A lot of that is because of basic geology. It’s easy to get oil out of the Saudi desert. There are no rivers, lakes or large areas of natural vegetation because rainfall is scant to non-existent. There are virtually no trees. The desert also doesn’t support much wildlife. The oil tends to sit in immense, highly concentrated pools close to the surface. You basically need a good shovel to hit oil. Many Saudi oil fields have been in production for decades and there’s still loads of oil left. They keep pumping oil with no added costs. Also they have an established network of pipelines that make it cheaper to transport oil to its seaports and then internationally.

This is why Saudi Arabia is a low cost producer. If the oil market was retail Saudi Arabia would be Wal-mart. What would Canada be then? It would be Sears and let me explain.

Canada's population is about the same size as Saudi Arabia's, both are just under 40 million people. Canada is the fourth largest producer of crude oil in the world but in Canada it is a complicated process to get oil out of the ground. Most of Canadian oil comes from Northern Alberta, BC and Saskatchewan. Which is covered with trees, rivers, lakes, wildlife and numerous cities. That is why oil companies have to comply with strict environmental conditions. This is a good thing. The lack of transportation infrastructure, such as pipelines to port cities, is a major problem since most of our oil is sold to one buyer who sets the price: the US. The cost of natural gas used to produce steam to extract the heavy oil, which is deep in the ground, and other operating costs are much higher than Saudi Arabia. Much higher. In fact, Eastern Canada imports billions of dollars worth of oil every year from Saudi Arabia because its cheaper then to ship it from western Canada.

The problem with the cyclical nature of commodities like oil is that the boom periods tend to attract all kinds of investors, especially gamblers. They become enchanted with the size of the short-term profits. Some of the companies even begin paying dividends and increasing them. This is what happened around 2008 and then 2014 as commodities such as oil had a huge run-up in prices. China was building mega cities and factories at every corner. They were buying up commodities such as oil, coal, zinc, copper, gold and uranium at any price. India was also growing and demand for commodities was high.

Many people started gambling with penny mining and oil stocks. Investment decisions were not based on financials but hope and hype. Then commodity prices started to fall as a global recession hit. Most investors lost their entire investments. Many companies went bankrupt. The price of oil has been dropping since 2014, just ask anyone in Alberta.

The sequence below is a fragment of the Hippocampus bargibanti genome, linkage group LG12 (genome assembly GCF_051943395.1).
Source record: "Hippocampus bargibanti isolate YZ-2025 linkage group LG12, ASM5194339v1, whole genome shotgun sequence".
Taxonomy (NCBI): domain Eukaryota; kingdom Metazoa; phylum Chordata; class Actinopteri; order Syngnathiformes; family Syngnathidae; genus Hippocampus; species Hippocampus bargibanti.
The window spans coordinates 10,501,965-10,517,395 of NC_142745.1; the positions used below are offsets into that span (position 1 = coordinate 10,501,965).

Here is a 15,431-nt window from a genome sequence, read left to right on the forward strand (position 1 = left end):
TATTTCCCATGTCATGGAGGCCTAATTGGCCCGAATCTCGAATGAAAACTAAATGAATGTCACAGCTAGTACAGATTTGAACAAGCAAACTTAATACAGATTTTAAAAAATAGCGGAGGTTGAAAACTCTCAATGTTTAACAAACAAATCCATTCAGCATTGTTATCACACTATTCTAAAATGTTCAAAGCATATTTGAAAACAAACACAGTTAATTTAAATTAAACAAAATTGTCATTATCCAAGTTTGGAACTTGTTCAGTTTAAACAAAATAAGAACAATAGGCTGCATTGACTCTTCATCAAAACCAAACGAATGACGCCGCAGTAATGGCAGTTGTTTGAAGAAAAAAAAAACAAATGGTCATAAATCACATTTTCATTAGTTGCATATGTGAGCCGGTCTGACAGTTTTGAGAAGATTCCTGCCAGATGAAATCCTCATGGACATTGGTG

This is why commodity stocks are meant to be traded not held for the long term.

If you look at 20 year stock charts of almost all commodity stocks such as Teck Resources (copper, zinc & coal), Exxon Mobil (oil), Barrick Gold (gold), Canfor Corp. (lumber) and Cameco (uranium) you will notice the share prices of these companies haven’t moved much since 2000. They did rise and fall dramatically with the price of commodities during that time. Some traders have made fortunes by buying when commodity prices and stocks were at record lows and selling when the business cycle was at the top but most lost money. You can’t time markets.

The only commodity stock we have is Suncor Energy. Suncor is Canada’s largest integrated energy company, with four large refineries and roughly 1,500 Petro-Canada retail locations. It is worth more than $32 billion today. This is not a penny stock. Owning refineries and pipelines is a major advantage for Suncor, when oil prices fall, for example, refinery margins often rise. We saw a few Suncor refineries in Edmonton and they looked like mini cities. 98% of oil companies do not have their own refineries and gas stations so their profits disappear when the price of oil drops. Also back in March when oil prices were crashing, Saudi Arabia's sovereign wealth fund bought up Suncor shares and are now the company's 14th largest shareholder. That is why we like Suncor.

Suncor was trading at about $8 a share in 2000. Then the price of oil exploded rising from $30 a barrel to $140 a barrel by 2008. Suncor stock benefited and it was trading up to $68 a share in 2008. Today Suncor stock is at $20 a share. The share price has almost tripled since 2000 which is rare for a commodity stock. You have to buy them when nobody wants them and the commodity price is low. Nobody wants to buy oil stocks today. Most of our Suncor stock was bought in the low $20’s. The dividend is currently at 4%. We expect the dividend to rise over the next few years. If we are correct the share price should follow.

There are massive changes happening in Saudi Arabia. Mohammed bin Salman is the Crown Prince of Saudi Arabia and he is 35 years old. It is still a mystery how he was chosen by the King of Saudi Arabia to lead the country a few years ago. The Saudi royal family has 15,000 members with a total net worth of $1.4 trillion. And you thought your family was big. He launched his bold Vision 2030 plan which is supposed to transform Saudi Arabia in the next 10 years.

Mohammed bin Salman is no King T’Challa from Wakanda but as I recall both countries depend on one commodity and are ruled by a monarchy. I didn’t see any elections in the Black Panther movie when King T’Challa’s leadership was challenged, just an old school fight against his evil cousin Erik “Killmonger” Stevens with key people watching. Erik wanted to be king of Wakanda so he could distribute vibranium weapons and technology to operatives around the world. It can all fall apart quickly if the wrong person is in charge of a country with an important commodity the world needs.

This post is dedicated to actor Chadwick Boseman who recently passed away at the age of 43 following a four-year battle with colon cancer. R.I.P Black Panther. Wakanda Forever.